General anti-abuse rule (GAAR)
The government published legislation in respect to the GAAR in the 2013 Finance Act.
It applies to income tax, corporation tax, CGT, petroleum revenue tax, IHT, SDLT, and ATED, but not VAT, although VAT has its own anti-abuse provisions. The GAAR applies to arrangements entered into on or after 17 July 2013. The GAAR was also extended to cover NIC as of 13 March 2014, Diverted Profits Tax (DPT) from 1 April 2015, and the apprenticeship levy with effect from 15 September 2016.
The government has stressed that the GAAR is only intended to apply to abusive tax avoidance arrangements. The indicators of abuse do not specifically include arrangements that contain non-arm's-length terms (as this was considered impractical for many bona fide transactions that were not centred around avoiding tax). However, the legislation is broadly drafted and includes the subjective ‘double reasonableness test’, under which arrangements are regarded as abusive if carrying them out 'cannot reasonably be regarded as a reasonable course of action in relation to the relevant tax provisions'. HMRC is advised by an independent 'GAAR advisory panel' in respect of what is 'reasonable'.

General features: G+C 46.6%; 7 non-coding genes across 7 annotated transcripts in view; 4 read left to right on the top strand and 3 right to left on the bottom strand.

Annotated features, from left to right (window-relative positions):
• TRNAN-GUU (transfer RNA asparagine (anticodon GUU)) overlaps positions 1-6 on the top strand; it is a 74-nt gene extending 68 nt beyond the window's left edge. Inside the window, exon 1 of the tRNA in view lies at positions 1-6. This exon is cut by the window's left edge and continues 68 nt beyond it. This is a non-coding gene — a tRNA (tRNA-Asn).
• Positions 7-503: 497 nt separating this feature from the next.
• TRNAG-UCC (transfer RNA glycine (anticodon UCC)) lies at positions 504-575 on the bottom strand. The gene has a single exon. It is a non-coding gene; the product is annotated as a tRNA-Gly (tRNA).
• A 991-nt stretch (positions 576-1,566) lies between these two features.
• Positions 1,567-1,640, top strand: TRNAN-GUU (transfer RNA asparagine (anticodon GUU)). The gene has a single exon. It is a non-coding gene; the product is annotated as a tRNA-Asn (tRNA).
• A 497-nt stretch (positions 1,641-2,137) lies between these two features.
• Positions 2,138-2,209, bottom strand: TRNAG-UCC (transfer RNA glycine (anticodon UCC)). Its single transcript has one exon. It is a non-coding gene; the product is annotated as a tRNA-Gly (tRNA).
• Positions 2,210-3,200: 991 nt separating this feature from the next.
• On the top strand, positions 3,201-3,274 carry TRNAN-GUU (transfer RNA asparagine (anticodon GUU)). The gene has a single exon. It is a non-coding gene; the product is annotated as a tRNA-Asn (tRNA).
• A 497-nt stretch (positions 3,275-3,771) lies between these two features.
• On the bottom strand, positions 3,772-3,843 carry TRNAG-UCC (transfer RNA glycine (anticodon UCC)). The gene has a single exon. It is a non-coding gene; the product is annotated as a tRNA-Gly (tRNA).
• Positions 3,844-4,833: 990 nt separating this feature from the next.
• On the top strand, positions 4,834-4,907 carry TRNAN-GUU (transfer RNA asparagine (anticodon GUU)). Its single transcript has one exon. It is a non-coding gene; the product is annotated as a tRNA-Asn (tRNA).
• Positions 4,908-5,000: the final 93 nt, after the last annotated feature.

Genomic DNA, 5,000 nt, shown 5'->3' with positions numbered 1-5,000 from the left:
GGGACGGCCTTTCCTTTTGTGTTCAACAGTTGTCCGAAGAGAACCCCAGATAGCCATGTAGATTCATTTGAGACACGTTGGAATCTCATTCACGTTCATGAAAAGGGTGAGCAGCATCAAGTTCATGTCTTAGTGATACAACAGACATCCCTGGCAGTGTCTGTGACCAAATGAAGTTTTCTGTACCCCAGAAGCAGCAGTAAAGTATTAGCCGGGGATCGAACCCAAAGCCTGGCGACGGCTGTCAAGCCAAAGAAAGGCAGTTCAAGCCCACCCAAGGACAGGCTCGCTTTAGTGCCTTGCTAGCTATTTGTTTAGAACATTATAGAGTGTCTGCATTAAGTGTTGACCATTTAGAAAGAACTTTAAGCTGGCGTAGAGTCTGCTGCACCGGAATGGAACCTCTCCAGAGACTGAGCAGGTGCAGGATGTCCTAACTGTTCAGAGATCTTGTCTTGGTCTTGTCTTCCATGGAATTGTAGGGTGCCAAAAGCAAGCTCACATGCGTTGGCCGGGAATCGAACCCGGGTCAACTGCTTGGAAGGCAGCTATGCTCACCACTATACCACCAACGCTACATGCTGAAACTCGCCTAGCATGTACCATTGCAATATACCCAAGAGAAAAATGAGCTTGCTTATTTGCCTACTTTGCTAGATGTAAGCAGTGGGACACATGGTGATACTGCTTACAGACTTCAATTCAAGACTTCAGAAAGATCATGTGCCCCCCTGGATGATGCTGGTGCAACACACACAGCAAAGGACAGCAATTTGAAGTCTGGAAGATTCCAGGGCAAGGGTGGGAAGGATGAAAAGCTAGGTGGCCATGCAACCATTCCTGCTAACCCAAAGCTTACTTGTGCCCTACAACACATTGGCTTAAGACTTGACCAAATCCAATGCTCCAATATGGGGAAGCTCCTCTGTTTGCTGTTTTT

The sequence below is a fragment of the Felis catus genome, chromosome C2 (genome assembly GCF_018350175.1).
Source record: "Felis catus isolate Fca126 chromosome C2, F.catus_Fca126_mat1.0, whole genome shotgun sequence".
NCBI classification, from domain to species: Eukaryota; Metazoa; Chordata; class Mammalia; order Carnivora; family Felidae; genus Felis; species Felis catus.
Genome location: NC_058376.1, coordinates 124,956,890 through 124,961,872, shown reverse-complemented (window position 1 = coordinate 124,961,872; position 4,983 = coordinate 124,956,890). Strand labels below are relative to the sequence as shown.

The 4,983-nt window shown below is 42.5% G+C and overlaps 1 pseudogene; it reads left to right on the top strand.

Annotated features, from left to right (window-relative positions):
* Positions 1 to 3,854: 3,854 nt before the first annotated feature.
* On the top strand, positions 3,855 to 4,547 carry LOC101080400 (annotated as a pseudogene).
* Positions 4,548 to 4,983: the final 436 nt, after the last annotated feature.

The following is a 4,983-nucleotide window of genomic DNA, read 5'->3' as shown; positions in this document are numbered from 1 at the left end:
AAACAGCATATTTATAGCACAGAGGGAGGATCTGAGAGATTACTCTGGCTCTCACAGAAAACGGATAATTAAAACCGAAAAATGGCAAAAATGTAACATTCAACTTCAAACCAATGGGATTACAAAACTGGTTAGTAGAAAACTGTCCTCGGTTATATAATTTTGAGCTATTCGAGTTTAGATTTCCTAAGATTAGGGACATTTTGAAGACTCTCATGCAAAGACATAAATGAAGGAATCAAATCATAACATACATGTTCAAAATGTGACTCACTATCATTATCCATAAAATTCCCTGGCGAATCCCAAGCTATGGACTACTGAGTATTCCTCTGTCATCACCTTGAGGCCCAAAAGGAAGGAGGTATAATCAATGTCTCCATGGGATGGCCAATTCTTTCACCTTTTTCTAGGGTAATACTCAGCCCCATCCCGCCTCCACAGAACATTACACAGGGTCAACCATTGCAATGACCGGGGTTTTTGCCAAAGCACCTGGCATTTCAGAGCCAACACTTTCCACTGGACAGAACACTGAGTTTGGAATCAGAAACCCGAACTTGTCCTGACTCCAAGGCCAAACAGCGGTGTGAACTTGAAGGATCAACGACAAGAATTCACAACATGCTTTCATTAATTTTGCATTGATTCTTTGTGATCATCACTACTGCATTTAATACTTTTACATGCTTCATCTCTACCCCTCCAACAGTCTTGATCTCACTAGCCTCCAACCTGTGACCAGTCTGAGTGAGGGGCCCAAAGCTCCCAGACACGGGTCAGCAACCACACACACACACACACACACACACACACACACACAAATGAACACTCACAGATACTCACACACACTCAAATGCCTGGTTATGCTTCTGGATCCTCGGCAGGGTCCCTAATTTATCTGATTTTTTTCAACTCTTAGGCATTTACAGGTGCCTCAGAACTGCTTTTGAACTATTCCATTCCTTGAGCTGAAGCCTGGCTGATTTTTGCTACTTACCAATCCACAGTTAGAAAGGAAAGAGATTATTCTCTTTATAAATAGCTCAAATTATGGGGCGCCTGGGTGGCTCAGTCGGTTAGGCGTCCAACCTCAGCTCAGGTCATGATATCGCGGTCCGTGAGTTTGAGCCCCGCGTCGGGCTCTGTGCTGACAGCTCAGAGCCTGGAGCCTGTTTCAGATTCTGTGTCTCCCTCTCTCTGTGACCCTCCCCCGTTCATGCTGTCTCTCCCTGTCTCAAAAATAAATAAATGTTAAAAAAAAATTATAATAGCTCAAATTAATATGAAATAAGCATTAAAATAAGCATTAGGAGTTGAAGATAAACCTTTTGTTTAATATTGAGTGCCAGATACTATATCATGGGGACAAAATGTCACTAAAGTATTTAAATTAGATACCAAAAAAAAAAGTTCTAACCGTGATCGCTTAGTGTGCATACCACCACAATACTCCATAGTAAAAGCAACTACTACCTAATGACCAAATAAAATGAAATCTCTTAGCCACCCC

Another addition is an indicator that arrangements might not be regarded as abusive if they accord with established practice at the time they were entered into; HMRC is aware of that practice and has not challenged it. It isn't immediately clear how taxpayers will demonstrate this in practice, but it is expected that the application of these principles will continue to develop.
Disclosure of Tax Avoidance Schemes (DOTAS)
The DOTAS regime is designed to enable HMRC to proactively tackle attempts to avoid tax and introduced the concept of 'notifiable arrangements'. The term 'arrangements' is widely defined and includes any scheme, transaction, or series of transactions. Promoters and users of schemes that, in summary, contain defined 'hallmarks' of tax avoidance and provide a tax advantage are required to notify HMRC of the arrangement when it is first marketed.
Accelerated tax payment